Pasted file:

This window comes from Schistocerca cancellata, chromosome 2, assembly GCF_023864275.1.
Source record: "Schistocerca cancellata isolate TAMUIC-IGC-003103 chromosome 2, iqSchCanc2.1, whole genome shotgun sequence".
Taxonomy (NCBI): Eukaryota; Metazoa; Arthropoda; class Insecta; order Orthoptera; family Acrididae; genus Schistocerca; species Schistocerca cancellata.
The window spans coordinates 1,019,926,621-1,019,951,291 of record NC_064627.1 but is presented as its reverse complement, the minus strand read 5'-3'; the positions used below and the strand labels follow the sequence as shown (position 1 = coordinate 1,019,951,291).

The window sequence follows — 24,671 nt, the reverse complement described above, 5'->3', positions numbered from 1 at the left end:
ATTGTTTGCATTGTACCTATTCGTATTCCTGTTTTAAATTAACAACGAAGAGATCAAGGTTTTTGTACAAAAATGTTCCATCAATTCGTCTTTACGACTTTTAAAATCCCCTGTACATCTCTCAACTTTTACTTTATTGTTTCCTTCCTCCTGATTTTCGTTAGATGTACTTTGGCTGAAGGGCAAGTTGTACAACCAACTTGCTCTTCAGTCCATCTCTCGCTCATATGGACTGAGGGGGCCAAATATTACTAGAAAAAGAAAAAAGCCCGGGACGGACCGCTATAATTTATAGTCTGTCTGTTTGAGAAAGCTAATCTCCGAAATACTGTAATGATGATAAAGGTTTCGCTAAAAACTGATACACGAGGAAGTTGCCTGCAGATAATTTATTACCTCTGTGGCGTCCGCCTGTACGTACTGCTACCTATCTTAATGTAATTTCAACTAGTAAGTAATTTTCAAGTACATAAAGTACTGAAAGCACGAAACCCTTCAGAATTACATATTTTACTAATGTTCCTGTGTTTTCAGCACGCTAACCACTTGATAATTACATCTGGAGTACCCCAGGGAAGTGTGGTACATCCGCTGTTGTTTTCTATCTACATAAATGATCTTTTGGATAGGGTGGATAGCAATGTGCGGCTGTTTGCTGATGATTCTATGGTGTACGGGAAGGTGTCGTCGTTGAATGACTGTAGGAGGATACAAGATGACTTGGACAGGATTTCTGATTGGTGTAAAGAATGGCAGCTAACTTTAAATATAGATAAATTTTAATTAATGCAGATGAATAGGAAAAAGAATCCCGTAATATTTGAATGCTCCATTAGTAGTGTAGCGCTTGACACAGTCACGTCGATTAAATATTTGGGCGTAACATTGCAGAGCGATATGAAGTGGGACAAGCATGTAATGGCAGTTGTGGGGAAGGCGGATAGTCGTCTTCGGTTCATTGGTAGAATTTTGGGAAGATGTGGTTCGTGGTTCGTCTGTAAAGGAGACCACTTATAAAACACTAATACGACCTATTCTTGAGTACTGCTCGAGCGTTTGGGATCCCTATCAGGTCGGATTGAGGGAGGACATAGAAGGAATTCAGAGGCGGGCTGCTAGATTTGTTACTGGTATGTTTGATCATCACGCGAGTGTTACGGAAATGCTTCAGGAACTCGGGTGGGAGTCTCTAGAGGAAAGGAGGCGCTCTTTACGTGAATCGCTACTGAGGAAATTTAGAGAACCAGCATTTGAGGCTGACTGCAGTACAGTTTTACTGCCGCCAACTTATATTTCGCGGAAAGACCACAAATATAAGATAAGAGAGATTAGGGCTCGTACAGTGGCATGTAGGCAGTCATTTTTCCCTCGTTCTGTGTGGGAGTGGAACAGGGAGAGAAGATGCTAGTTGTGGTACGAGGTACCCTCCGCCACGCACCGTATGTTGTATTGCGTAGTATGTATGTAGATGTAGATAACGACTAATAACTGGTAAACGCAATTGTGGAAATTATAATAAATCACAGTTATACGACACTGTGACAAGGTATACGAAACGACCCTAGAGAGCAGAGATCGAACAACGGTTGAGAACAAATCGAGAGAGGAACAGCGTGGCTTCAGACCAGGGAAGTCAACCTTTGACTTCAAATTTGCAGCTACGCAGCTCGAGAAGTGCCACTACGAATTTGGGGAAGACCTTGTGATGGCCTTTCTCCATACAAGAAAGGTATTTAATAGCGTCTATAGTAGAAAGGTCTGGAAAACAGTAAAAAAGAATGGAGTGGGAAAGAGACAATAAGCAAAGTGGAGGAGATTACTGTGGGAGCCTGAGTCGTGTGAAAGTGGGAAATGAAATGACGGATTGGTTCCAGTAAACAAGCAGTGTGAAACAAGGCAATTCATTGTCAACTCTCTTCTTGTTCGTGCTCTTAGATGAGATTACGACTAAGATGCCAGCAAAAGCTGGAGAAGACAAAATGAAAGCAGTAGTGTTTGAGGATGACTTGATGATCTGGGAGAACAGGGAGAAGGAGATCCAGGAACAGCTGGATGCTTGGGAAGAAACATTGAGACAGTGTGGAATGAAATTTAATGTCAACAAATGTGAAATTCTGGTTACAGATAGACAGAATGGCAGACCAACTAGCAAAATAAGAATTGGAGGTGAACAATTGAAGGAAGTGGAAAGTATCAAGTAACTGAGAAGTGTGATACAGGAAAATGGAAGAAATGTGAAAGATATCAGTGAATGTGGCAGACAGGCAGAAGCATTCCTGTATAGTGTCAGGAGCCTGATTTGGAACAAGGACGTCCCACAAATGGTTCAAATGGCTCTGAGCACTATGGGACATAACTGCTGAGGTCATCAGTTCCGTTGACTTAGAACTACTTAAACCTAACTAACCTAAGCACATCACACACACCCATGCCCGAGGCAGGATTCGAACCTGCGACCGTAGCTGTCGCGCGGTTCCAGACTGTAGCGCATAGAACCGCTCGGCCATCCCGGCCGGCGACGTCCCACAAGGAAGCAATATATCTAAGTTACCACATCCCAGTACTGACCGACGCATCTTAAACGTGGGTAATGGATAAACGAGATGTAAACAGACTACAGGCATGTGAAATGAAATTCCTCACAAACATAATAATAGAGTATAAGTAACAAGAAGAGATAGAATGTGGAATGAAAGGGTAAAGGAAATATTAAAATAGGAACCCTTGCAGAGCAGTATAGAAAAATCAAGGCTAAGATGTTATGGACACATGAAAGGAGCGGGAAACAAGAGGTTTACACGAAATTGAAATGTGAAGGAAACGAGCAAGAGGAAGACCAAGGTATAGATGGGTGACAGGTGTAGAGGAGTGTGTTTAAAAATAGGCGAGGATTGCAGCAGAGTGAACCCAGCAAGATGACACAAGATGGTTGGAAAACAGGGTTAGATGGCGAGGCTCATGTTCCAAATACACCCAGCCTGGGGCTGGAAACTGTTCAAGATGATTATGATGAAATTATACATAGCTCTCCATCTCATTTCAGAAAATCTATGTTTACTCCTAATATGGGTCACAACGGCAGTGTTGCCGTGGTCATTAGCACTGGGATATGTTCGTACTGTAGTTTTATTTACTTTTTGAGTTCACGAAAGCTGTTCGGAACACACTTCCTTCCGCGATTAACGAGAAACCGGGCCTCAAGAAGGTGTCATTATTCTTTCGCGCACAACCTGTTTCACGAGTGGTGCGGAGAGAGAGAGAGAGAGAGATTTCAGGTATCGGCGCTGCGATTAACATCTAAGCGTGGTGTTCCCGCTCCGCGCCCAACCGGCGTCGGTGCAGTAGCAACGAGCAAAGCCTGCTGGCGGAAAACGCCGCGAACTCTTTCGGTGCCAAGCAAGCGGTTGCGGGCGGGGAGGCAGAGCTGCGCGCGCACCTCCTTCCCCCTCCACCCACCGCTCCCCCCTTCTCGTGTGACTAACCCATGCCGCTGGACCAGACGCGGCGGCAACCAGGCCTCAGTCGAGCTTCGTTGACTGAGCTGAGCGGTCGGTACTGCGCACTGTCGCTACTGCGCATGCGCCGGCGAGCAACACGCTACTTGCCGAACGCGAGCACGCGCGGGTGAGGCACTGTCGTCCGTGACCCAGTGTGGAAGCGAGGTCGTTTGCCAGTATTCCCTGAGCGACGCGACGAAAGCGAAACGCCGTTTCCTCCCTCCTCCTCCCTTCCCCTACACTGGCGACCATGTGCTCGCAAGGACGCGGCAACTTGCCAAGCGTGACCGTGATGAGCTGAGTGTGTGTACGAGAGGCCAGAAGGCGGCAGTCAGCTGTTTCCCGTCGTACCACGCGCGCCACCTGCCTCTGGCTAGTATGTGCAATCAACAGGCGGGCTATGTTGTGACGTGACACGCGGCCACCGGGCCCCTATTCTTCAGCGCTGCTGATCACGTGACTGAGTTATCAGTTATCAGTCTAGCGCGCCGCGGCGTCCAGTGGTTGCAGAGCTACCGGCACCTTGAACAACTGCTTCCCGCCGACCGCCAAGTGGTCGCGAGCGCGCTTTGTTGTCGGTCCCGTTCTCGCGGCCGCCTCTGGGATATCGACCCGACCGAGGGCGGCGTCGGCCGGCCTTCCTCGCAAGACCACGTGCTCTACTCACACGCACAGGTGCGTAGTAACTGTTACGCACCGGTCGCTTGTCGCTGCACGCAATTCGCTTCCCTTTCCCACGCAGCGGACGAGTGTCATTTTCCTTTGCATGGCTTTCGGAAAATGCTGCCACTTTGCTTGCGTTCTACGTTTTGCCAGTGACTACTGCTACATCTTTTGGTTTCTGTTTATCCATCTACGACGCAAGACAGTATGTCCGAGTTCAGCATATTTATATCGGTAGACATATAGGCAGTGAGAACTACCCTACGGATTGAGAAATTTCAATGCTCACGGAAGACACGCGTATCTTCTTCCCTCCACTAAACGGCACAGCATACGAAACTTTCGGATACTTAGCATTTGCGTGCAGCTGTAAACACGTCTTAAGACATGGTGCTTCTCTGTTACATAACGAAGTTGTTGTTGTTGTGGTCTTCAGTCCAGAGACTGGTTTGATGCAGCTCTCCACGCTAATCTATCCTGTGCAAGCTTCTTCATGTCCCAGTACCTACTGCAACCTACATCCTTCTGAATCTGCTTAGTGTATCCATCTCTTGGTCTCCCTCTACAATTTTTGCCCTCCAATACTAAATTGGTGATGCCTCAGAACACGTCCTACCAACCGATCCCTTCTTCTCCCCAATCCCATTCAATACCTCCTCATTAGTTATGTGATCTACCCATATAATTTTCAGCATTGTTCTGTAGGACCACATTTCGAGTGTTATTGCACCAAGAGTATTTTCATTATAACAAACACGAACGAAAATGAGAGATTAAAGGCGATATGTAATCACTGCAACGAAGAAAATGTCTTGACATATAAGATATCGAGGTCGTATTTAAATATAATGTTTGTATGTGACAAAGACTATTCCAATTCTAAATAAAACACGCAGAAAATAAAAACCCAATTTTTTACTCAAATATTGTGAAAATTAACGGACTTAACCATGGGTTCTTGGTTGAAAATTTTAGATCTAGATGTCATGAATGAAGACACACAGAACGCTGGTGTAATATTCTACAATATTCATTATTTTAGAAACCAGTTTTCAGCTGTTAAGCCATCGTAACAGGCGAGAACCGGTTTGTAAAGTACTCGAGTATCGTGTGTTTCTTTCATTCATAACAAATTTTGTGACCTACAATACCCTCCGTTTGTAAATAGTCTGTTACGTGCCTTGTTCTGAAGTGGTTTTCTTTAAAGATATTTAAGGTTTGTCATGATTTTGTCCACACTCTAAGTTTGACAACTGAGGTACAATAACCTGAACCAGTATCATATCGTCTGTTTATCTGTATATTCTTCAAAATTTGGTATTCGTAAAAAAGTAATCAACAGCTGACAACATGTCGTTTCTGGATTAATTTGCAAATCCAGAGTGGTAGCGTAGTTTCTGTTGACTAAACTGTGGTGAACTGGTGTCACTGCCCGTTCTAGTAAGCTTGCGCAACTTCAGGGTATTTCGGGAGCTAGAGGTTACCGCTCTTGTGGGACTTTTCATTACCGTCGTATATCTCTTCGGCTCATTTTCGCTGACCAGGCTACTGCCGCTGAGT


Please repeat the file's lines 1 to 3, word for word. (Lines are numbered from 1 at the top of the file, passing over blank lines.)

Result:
This window comes from Schistocerca cancellata, chromosome 2, assembly GCF_023864275.1.
Source record: "Schistocerca cancellata isolate TAMUIC-IGC-003103 chromosome 2, iqSchCanc2.1, whole genome shotgun sequence".
Taxonomy (NCBI): Eukaryota; Metazoa; Arthropoda; class Insecta; order Orthoptera; family Acrididae; genus Schistocerca; species Schistocerca cancellata.